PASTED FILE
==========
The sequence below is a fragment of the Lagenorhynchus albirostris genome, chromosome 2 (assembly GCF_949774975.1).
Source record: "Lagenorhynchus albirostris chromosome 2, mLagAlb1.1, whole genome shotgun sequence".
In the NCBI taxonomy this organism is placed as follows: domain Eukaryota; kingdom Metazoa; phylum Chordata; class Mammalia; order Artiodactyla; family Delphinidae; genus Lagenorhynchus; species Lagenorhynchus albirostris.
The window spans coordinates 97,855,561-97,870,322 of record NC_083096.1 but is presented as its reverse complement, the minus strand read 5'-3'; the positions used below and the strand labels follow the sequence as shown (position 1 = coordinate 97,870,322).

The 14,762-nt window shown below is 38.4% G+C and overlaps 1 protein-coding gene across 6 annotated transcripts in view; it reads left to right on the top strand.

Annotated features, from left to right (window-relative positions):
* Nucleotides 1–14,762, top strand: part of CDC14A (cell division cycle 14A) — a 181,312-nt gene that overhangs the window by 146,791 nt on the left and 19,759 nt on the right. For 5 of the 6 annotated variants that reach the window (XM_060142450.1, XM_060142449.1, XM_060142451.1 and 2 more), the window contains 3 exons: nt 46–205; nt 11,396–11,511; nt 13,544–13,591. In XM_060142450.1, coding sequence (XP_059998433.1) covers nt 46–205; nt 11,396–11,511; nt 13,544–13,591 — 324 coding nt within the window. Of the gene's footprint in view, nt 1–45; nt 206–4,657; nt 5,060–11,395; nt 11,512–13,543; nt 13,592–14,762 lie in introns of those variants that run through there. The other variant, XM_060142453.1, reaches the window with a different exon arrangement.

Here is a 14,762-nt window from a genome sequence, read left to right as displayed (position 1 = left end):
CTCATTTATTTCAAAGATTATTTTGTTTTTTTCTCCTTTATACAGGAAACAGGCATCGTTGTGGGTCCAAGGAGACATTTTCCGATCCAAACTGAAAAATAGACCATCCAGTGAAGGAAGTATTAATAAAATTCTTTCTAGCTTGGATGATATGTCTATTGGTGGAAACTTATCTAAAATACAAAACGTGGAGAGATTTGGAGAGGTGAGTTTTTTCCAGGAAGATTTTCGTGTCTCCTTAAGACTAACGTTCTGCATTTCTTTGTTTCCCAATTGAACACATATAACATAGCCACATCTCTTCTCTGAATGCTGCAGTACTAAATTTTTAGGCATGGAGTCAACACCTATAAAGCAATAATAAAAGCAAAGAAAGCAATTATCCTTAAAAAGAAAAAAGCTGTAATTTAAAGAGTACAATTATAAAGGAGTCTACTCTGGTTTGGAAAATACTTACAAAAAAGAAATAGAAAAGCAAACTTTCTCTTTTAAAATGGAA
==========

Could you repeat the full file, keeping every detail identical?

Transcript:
The sequence below is a fragment of the Lagenorhynchus albirostris genome, chromosome 2 (assembly GCF_949774975.1).
Source record: "Lagenorhynchus albirostris chromosome 2, mLagAlb1.1, whole genome shotgun sequence".
In the NCBI taxonomy this organism is placed as follows: domain Eukaryota; kingdom Metazoa; phylum Chordata; class Mammalia; order Artiodactyla; family Delphinidae; genus Lagenorhynchus; species Lagenorhynchus albirostris.
The window spans coordinates 97,855,561-97,870,322 of record NC_083096.1 but is presented as its reverse complement, the minus strand read 5'-3'; the positions used below and the strand labels follow the sequence as shown (position 1 = coordinate 97,870,322).

The 14,762-nt window shown below is 38.4% G+C and overlaps 1 protein-coding gene across 6 annotated transcripts in view; it reads left to right on the top strand.

Annotated features, from left to right (window-relative positions):
* Nucleotides 1–14,762, top strand: part of CDC14A (cell division cycle 14A) — a 181,312-nt gene that overhangs the window by 146,791 nt on the left and 19,759 nt on the right. For 5 of the 6 annotated variants that reach the window (XM_060142450.1, XM_060142449.1, XM_060142451.1 and 2 more), the window contains 3 exons: nt 46–205; nt 11,396–11,511; nt 13,544–13,591. In XM_060142450.1, coding sequence (XP_059998433.1) covers nt 46–205; nt 11,396–11,511; nt 13,544–13,591 — 324 coding nt within the window. Of the gene's footprint in view, nt 1–45; nt 206–4,657; nt 5,060–11,395; nt 11,512–13,543; nt 13,592–14,762 lie in introns of those variants that run through there. The other variant, XM_060142453.1, reaches the window with a different exon arrangement.

Here is a 14,762-nt window from a genome sequence, read left to right as displayed (position 1 = left end):
CTCATTTATTTCAAAGATTATTTTGTTTTTTTCTCCTTTATACAGGAAACAGGCATCGTTGTGGGTCCAAGGAGACATTTTCCGATCCAAACTGAAAAATAGACCATCCAGTGAAGGAAGTATTAATAAAATTCTTTCTAGCTTGGATGATATGTCTATTGGTGGAAACTTATCTAAAATACAAAACGTGGAGAGATTTGGAGAGGTGAGTTTTTTCCAGGAAGATTTTCGTGTCTCCTTAAGACTAACGTTCTGCATTTCTTTGTTTCCCAATTGAACACATATAACATAGCCACATCTCTTCTCTGAATGCTGCAGTACTAAATTTTTAGGCATGGAGTCAACACCTATAAAGCAATAATAAAAGCAAAGAAAGCAATTATCCTTAAAAAGAAAAAAGCTGTAATTTAAAGAGTACAATTATAAAGGAGTCTACTCTGGTTTGGAAAATACTTACAAAAAAGAAATAGAAAAGCAAACTTTCTCTTTTAAAATGGAA